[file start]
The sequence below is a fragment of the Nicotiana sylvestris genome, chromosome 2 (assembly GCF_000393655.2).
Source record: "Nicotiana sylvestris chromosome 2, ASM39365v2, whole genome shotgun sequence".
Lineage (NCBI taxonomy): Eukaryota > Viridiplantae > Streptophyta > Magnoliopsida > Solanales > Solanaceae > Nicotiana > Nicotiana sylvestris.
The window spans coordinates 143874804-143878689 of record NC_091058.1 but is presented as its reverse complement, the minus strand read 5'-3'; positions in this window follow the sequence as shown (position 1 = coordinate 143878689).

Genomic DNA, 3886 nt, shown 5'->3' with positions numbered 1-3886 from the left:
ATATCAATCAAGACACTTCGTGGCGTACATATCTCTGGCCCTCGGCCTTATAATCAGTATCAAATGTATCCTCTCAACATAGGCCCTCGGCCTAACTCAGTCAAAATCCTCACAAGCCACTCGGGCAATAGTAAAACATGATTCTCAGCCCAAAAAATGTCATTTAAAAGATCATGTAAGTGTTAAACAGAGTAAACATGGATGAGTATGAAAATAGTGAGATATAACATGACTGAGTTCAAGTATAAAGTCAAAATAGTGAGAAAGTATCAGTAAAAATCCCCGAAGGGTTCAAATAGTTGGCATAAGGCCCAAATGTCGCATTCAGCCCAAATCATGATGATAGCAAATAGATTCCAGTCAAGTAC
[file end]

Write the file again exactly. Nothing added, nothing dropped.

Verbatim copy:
The sequence below is a fragment of the Nicotiana sylvestris genome, chromosome 2 (assembly GCF_000393655.2).
Source record: "Nicotiana sylvestris chromosome 2, ASM39365v2, whole genome shotgun sequence".
Lineage (NCBI taxonomy): Eukaryota > Viridiplantae > Streptophyta > Magnoliopsida > Solanales > Solanaceae > Nicotiana > Nicotiana sylvestris.
The window spans coordinates 143874804-143878689 of record NC_091058.1 but is presented as its reverse complement, the minus strand read 5'-3'; positions in this window follow the sequence as shown (position 1 = coordinate 143878689).

Genomic DNA, 3886 nt, shown 5'->3' with positions numbered 1-3886 from the left:
ATATCAATCAAGACACTTCGTGGCGTACATATCTCTGGCCCTCGGCCTTATAATCAGTATCAAATGTATCCTCTCAACATAGGCCCTCGGCCTAACTCAGTCAAAATCCTCACAAGCCACTCGGGCAATAGTAAAACATGATTCTCAGCCCAAAAAATGTCATTTAAAAGATCATGTAAGTGTTAAACAGAGTAAACATGGATGAGTATGAAAATAGTGAGATATAACATGACTGAGTTCAAGTATAAAGTCAAAATAGTGAGAAAGTATCAGTAAAAATCCCCGAAGGGTTCAAATAGTTGGCATAAGGCCCAAATGTCGCATTCAGCCCAAATCATGATGATAGCAAATAGATTCCAGTCAAGTAC